United States: Which Constitutional Question Will Decide PHH v. CFPB

The May 24, 2017, oral argument in PHH Corp. v. Consumer Financial Protection Bureau ("CFPB" or "Bureau") before the U.S. Court of Appeals for the D.C. Circuit, sitting en banc, sent strong signals that the Court is likely to decide this case on the Constitutionality questions, rather than the statutory ones. Discussion of the statute of limitations and the Real Estate Settlement Procedures Act ("RESPA") issues in the case, themselves of weighty legal and practical consequence for the mortgage industry, occupied but a few minutes at the end of the oral argument (with a brief PHH plea for reinstatement of the three-judge panel's RESPA decision in its favor).

While commentators have focused on the Constitutionality of the CFPB's structure, there is a real question of whether the deciding Constitutionality issue in PHH will be:

  1. whether the CFPB's single-director structure is consistent with the Constitution; or
  2. whether the administrative law judge ("ALJ") who heard the case was an "inferior officer" under the law and thus appointed in violation of the Appointments Clause (the question in Securities & Exchange Commission ("SEC") v. Lucia, argued immediately before PHH).

Finally, perhaps the even more important practical question is whether the Court will render its decision in time to have a significant impact on the date when Richard Cordray will leave his post as CFPB Director.

Is the CFPB's Single-Director Structure Constitutional?

The beginning of the PHH oral argument was dominated by Judges Tatel, Griffith, Pillard, Henderson and Srinivasan, questioning how the Court could rule for PHH on the issue of the CFPB's single-Director structure given the Supreme Court's holdings in Humphrey's Executor v. United States and Morrison v. Olson. Humphrey's Executor held that Title II of the Constitution permits Congress to create independent agencies (in that case, the Federal Trade Commission) to exercise executive power, with agency heads removable by the President only for cause, not at will. Morrison similarly held that Congress' creation of the Office of Independent Counsel, with a single individual exercising that Office's executive power and removable by the President only for cause, not at will, did not violate the principle of Separation of Powers. Of note, while under fire, PHH's counsel suggested that the Court could specify that it was ruling in favor of the CFPB only because it was bound by these two decisions, pointing to the Supreme Court to revisit the issue.

As the CFPB took its turn at the podium, however, Judge Kavanaugh voiced the rationale of the 2-1 opinion which he had penned for the three-judge panel ruling against the CFPB. He emphasized the Supreme Court's directive in Free Enterprise Fund v. Public Company Accounting Oversight Board to look to history and tradition in Separation of Powers cases. Pointing to references in Humphrey's Executor to independent agencies as quasi-legislative and quasi-judicial entities which, he argued, should thus be multi-member, bi-partisan bodies, Judge Kavanaugh described the CFPB's structure as a gross departure from settled historical practice. Occasional interjections from some of the other judges, including Judges Rogers, Wilkins and Brown, also suggested some questioning of the concentration of powers in the CFPB, and more particularly in its single Director removable only for cause. Nevertheless, the tone of the argument overall likely will render the CFPB cautiously optimistic that it may prevail on this issue.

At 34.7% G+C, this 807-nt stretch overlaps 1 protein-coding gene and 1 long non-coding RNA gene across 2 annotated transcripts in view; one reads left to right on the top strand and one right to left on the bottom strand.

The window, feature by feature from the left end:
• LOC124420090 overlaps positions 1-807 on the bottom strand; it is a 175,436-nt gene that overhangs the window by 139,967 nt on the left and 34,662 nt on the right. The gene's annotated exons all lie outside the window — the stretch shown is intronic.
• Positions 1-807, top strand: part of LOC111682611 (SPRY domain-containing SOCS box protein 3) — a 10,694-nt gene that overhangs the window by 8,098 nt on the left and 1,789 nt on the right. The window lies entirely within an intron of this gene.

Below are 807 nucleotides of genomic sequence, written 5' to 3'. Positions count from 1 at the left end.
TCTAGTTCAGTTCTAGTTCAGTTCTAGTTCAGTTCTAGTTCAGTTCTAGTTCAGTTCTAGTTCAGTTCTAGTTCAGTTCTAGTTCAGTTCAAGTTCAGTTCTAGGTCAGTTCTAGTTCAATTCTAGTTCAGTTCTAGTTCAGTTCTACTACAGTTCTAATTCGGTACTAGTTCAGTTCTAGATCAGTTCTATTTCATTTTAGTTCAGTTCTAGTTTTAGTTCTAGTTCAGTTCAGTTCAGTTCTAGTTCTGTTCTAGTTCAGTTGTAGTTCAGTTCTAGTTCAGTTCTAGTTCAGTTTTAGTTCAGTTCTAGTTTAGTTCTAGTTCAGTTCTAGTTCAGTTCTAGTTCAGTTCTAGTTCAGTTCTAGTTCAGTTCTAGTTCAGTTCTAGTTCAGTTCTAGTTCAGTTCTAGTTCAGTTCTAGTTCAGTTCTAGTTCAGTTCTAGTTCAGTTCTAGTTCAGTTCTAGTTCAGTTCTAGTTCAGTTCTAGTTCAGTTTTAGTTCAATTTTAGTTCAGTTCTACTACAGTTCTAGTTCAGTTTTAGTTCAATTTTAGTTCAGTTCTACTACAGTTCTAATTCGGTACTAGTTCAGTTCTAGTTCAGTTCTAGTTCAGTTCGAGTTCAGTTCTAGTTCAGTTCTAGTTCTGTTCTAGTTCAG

The argument took an interesting detour after Judge Brown questioned whether there has ever been a successful removal of an agency head for cause, and whether the lack of such examples demonstrates that the for-cause requirement results in a significant diminution of Presidential power. There was some speculation around commentators' arguments that the courts have no jurisdiction to enjoin the President from removing an officer for cause, which could render the for-cause requirement toothless. One might query whether opponents of the CFPB and Director Cordray might seize on this concept to urge the President's removal of the Director for cause. We continue to believe that the likelihood of the President taking such action is low, given the associated political and procedural complications and other matters dominating this Administration's agenda.

Is the ALJ an "Inferior Officer" Subject to the Appointments Clause?